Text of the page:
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nicholashansen

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Joined
Mar 1, 2015
Messages
126
Forgot I havnt posted anything here in a while, but nonetheless there hasnt been a big amount of progression for me to display, aside from just more bodywork and prep. My most recent coat of primer was my first time spraying and it went pretty well overall, but I ran out far quicker than I thought I would, so im waiting for more from Klass Kote. Obviously I dont have any experience to really make an educated statement, but I really like that stuff, has made it easy for a noob like me lol.

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nicholashansen

Well-Known Member
Joined
Mar 1, 2015
Messages
126
Looks good but keep it off the couch. You'll have the whole family itching from the fiberglass particles.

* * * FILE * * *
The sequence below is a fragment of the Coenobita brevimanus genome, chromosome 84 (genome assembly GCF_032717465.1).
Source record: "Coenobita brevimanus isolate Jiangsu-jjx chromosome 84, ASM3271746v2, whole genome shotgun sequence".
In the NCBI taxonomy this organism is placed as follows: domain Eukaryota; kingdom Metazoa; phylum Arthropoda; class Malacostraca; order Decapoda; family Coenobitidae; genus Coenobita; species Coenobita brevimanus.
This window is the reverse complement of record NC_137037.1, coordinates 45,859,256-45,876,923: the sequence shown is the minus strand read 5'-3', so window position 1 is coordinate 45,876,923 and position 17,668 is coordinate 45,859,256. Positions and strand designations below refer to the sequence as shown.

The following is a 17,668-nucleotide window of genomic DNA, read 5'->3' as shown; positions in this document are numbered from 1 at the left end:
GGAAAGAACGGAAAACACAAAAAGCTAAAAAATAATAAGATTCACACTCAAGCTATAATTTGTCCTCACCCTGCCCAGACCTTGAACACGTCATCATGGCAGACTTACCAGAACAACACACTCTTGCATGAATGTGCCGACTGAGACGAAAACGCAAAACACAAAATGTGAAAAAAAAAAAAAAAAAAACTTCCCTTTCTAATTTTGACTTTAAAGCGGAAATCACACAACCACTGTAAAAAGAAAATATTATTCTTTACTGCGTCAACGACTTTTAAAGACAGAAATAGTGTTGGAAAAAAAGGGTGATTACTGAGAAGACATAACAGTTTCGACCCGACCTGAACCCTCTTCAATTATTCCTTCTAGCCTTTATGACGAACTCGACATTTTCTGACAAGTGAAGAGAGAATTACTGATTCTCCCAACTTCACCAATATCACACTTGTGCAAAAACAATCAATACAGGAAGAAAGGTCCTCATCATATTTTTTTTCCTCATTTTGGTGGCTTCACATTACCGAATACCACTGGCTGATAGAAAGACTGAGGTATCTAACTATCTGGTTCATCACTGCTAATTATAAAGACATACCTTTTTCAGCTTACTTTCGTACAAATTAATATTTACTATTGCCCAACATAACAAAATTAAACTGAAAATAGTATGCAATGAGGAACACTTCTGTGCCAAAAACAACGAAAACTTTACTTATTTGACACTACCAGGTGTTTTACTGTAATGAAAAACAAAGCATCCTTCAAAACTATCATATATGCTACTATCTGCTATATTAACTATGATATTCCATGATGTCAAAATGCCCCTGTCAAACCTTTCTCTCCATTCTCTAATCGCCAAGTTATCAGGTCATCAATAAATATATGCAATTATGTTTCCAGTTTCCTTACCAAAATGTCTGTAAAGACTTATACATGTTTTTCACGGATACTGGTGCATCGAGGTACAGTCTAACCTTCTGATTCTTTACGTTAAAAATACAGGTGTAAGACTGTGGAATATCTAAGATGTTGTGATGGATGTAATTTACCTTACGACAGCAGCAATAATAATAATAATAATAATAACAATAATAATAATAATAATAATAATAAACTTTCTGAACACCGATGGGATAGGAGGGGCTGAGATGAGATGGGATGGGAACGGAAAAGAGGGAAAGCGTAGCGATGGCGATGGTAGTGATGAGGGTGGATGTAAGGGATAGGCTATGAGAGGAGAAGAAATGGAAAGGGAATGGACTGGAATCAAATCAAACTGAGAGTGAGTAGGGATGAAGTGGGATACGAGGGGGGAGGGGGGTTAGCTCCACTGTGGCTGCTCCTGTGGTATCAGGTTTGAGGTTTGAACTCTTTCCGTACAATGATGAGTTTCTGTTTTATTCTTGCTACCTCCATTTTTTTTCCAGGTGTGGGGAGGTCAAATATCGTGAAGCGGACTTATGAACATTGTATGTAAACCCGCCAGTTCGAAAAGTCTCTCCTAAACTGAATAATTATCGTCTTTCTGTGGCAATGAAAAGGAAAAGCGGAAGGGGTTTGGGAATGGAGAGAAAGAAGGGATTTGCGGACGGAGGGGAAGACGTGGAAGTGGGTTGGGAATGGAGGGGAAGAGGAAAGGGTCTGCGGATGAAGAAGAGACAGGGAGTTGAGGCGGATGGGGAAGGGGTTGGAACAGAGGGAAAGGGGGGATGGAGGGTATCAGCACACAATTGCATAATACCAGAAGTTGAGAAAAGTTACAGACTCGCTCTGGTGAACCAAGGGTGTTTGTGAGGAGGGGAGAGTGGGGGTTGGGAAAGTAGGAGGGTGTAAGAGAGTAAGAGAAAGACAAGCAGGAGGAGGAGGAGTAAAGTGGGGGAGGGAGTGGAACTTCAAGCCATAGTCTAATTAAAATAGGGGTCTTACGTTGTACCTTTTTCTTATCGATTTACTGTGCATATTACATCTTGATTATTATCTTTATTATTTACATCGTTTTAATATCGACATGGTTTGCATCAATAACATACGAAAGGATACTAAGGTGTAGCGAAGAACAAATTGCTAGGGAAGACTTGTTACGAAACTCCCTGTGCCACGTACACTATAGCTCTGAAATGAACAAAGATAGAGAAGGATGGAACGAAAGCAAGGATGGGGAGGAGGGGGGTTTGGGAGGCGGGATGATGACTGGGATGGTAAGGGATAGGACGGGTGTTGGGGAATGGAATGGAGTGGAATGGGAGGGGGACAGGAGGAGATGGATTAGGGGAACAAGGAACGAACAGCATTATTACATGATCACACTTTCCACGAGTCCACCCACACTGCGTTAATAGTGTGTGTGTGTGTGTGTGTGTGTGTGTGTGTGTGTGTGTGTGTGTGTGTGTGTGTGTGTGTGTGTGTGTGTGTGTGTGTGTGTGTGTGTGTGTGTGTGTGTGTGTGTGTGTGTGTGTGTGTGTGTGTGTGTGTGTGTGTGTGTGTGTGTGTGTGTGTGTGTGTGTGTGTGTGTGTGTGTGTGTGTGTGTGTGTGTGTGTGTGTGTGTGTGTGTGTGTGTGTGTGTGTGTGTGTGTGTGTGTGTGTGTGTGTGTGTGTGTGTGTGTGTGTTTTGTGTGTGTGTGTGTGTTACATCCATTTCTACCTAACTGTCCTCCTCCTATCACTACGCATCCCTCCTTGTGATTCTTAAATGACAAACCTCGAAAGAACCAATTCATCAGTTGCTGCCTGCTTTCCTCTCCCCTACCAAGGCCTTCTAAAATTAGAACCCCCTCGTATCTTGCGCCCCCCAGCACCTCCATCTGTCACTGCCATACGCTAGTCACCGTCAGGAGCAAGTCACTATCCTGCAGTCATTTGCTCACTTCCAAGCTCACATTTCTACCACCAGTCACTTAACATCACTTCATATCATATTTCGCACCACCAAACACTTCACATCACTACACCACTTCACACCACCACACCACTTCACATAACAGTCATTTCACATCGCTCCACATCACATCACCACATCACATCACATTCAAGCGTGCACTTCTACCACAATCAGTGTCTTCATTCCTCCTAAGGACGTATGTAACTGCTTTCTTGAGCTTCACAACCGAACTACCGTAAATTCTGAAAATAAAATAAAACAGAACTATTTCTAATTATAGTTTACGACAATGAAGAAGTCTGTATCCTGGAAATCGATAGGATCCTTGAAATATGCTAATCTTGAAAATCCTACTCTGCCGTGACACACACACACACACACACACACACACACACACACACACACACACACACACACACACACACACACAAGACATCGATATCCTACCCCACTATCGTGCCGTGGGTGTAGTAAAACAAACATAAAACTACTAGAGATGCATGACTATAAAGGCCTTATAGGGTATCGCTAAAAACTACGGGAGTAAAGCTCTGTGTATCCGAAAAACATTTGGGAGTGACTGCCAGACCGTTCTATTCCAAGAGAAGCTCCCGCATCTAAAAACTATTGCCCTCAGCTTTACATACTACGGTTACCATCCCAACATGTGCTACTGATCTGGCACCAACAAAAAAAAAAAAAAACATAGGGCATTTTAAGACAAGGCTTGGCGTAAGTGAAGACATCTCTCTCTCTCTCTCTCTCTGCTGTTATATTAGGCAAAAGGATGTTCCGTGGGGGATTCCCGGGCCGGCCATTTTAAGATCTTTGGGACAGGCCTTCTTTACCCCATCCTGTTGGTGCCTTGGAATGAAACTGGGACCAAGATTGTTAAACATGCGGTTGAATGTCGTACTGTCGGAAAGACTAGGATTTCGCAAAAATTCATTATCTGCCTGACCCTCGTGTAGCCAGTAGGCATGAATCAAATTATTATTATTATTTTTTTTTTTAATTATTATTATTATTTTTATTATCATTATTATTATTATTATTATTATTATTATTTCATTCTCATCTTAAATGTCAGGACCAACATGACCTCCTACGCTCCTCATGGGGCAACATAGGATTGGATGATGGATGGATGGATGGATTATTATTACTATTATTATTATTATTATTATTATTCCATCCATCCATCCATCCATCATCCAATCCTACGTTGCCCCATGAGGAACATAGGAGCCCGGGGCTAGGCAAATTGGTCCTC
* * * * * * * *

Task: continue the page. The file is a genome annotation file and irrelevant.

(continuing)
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ya, just did that for the pics. Me ma is in the hospital for hip surgery and im throwing out the old couch and moving her bed downstairs
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thanks for the tip
 

nicholashansen

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Joined
Mar 1, 2015
Messages
126
Thanks
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i finally got my package my package of more KK primer so im going to hopefully finish up the last few coats today. That and Ill seal the sub hatch cover with epoxy.

Im going to sell my Swordfish 240hv ESC, as I was able to get my hands on a Castle hydra ice 2 HV200, ive been wanting one of these for a while and im going to wait until I recieve it before I take the boat out for the first time. Its already got some 6.5mm bullet connectors soldered on, does this sound sufficient for the 4035 and 8s lipo?